As always, thanks for stopping by. Be assured of my prayers.

Peace and all good,

Wednesday, September 3, 2014

On Failed Prayers, Action, and Waiting: Opening A Spiritual Door

Dear Coffee Talkers,

A journalist recently asked Pope Francis, "Given what has happened in Gaza, was the Prayer for Peace held in the Vatican on June 8 a failure?" Pope Francis responded by saying it was not a failure, but rather that "the door of prayer was opened." He continued by saying that the encounter of prayer "is a fundamental step of the human attitude" toward God's gift of peace and that while "the smoke of the bombs and the war do not let one see the door ... the door was left open at that moment."

The two ideas that struck me most in this interview were the concepts of failed prayer and of opening the door of prayer. I believe that many of us can relate to the experience of a 'failed' or seemingly unanswered prayer and the accompanying pain that goes with the experience. Sadly, this is why many have abandoned the practice of any faith or prayer at all -- the risk of being hurt again by God is simply too much to bear. This seems to be part of the experience of the prophet Jeremiah who in the midst of intense sufferings and an interior crisis proclaims, "You duped me, O Lord, and I let myself be duped...All day long I am an object of laughter; everyone mocks me." Thankfully for Jeremiah, that was not the end of the story, but his feeling of being misled and mocked as a result of his efforts at prayer and faithfulness ring in the hearts of the faithful through the centuries.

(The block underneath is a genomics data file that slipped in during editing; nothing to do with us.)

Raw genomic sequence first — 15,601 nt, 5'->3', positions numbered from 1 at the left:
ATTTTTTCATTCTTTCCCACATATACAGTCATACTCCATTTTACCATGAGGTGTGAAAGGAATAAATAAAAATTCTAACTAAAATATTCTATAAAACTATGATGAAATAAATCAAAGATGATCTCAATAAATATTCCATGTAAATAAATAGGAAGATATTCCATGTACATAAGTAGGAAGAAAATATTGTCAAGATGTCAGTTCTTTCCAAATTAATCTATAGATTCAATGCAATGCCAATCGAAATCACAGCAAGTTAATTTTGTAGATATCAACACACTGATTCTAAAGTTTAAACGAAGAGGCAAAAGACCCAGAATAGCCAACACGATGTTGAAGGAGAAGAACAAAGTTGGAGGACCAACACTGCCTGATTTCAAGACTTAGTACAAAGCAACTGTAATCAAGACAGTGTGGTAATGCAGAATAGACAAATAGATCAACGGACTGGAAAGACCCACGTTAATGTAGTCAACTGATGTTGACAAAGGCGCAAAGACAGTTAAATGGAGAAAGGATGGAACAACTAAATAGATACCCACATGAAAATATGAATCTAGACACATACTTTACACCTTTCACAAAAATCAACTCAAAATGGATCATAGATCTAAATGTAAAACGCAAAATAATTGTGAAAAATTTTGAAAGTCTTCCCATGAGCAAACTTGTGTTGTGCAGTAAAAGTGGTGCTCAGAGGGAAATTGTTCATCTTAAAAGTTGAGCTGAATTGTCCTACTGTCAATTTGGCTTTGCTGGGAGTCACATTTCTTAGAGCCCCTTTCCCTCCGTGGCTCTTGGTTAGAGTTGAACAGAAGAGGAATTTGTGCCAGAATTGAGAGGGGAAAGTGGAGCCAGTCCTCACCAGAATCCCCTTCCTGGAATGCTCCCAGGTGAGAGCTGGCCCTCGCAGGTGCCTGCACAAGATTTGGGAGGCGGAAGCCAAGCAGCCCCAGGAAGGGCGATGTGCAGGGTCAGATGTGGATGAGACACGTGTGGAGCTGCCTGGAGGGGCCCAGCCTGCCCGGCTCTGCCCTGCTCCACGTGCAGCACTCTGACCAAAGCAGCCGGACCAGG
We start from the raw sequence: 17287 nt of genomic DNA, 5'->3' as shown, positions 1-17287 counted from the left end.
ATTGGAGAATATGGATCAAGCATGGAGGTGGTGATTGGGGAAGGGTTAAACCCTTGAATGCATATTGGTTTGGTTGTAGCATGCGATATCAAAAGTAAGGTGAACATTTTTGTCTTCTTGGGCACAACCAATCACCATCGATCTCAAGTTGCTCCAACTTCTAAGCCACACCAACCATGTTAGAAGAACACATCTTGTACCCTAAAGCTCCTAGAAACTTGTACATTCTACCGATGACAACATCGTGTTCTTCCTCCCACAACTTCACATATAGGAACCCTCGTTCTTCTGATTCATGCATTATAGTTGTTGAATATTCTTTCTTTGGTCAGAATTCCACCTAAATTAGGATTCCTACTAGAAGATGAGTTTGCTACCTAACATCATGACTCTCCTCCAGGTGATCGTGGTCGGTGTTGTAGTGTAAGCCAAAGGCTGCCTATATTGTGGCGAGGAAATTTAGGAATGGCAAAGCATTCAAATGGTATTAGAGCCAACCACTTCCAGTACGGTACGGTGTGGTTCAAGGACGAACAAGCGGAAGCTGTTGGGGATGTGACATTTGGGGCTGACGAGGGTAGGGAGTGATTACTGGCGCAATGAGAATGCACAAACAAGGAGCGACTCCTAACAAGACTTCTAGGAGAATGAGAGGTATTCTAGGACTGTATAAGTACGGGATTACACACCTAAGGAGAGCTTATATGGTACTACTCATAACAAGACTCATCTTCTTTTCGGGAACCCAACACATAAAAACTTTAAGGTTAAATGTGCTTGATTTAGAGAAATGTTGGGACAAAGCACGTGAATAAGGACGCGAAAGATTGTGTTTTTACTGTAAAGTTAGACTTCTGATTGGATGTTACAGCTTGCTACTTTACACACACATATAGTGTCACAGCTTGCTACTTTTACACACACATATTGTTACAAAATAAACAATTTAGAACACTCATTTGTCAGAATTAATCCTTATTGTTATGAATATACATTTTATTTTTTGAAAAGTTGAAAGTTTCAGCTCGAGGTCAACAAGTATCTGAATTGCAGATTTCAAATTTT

The untimely death of a loved one; the loss of a job; the end of a romantic relationship or long-time friendship; a breach of trust within a family that can perhaps be forgiven but not forgotten -- where was God in the midst of these situations? Were our prayers a failure? And if so, why bother continuing to pray at all?

The image of a door being opened, and then remaining open, as a result of our prayer is very powerful, especially in considering some of the more tragic moments of our lives. The first way that the image moves me is that the idea of the door being opened reminds me that, while the work of grace is God's, I have a part to play in the divine action by walking toward and through that door. Yes, prayer is important, but in most cases if it is unaccompanied by any action on my part it is unlikely to bear much fruit. While certain situations do not allow for a great deal of human action, most of the time we should be moved by the Spirit of God to do something practical that would move us toward the result of our prayer.

The second way that the image of the door of prayer inspires me is that it causes me to consider how many doors are still open from prayers that I have already initiated but given up on. There are times where the human action accompanying my prayer is flawed or insufficient, or where I simply have to wait upon the Lord and for much longer than I am willing. Maybe I think that prayer failed or was unanswered, and I'm so busy looking at the 'smoke' left behind by a series of unfortunate events that were simply not according to my plans. But God has not given up, and the door remains open, perhaps to be answered in a different way and  time than I was originally prepared for. That is part of the mystery of grace --  freely given, wholly unexpected, and far surpassing our wildest dreams.

Am I ready to look again for that open door, to open myself to the risk of prayer even after being burned before? When I ask this question, I hear the words that the Lord spoke to Jeremiah after the prophet's crisis of faith: "For I know well the plans I have in mind for you, says the Lord, plans for your welfare and not for woe, plans to give you a future full of hope."